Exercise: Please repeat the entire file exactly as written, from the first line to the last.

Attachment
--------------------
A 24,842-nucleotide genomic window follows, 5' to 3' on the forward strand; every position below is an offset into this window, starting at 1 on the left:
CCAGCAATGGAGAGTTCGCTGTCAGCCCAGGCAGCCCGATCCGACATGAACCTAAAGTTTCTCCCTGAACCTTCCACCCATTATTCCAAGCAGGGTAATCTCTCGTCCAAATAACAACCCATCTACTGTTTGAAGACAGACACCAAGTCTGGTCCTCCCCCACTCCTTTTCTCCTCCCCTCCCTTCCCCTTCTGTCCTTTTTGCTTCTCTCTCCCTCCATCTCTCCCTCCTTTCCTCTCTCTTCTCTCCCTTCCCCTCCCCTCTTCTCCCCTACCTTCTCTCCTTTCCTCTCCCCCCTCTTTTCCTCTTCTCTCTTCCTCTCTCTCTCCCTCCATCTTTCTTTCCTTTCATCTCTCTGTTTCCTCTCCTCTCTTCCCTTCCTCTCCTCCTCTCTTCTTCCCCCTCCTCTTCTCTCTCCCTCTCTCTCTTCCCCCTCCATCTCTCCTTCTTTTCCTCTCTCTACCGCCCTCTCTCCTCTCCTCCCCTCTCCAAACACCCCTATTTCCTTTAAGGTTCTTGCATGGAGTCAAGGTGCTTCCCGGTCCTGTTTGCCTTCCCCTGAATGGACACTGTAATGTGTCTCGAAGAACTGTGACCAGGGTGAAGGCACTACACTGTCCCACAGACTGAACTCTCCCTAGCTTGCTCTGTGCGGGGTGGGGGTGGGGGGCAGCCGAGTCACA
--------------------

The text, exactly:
A 24,842-nucleotide genomic window follows, 5' to 3' on the forward strand; every position below is an offset into this window, starting at 1 on the left:
CCAGCAATGGAGAGTTCGCTGTCAGCCCAGGCAGCCCGATCCGACATGAACCTAAAGTTTCTCCCTGAACCTTCCACCCATTATTCCAAGCAGGGTAATCTCTCGTCCAAATAACAACCCATCTACTGTTTGAAGACAGACACCAAGTCTGGTCCTCCCCCACTCCTTTTCTCCTCCCCTCCCTTCCCCTTCTGTCCTTTTTGCTTCTCTCTCCCTCCATCTCTCCCTCCTTTCCTCTCTCTTCTCTCCCTTCCCCTCCCCTCTTCTCCCCTACCTTCTCTCCTTTCCTCTCCCCCCTCTTTTCCTCTTCTCTCTTCCTCTCTCTCTCCCTCCATCTTTCTTTCCTTTCATCTCTCTGTTTCCTCTCCTCTCTTCCCTTCCTCTCCTCCTCTCTTCTTCCCCCTCCTCTTCTCTCTCCCTCTCTCTCTTCCCCCTCCATCTCTCCTTCTTTTCCTCTCTCTACCGCCCTCTCTCCTCTCCTCCCCTCTCCAAACACCCCTATTTCCTTTAAGGTTCTTGCATGGAGTCAAGGTGCTTCCCGGTCCTGTTTGCCTTCCCCTGAATGGACACTGTAATGTGTCTCGAAGAACTGTGACCAGGGTGAAGGCACTACACTGTCCCACAGACTGAACTCTCCCTAGCTTGCTCTGTGCGGGGTGGGGGTGGGGGGCAGCCGAGTCACA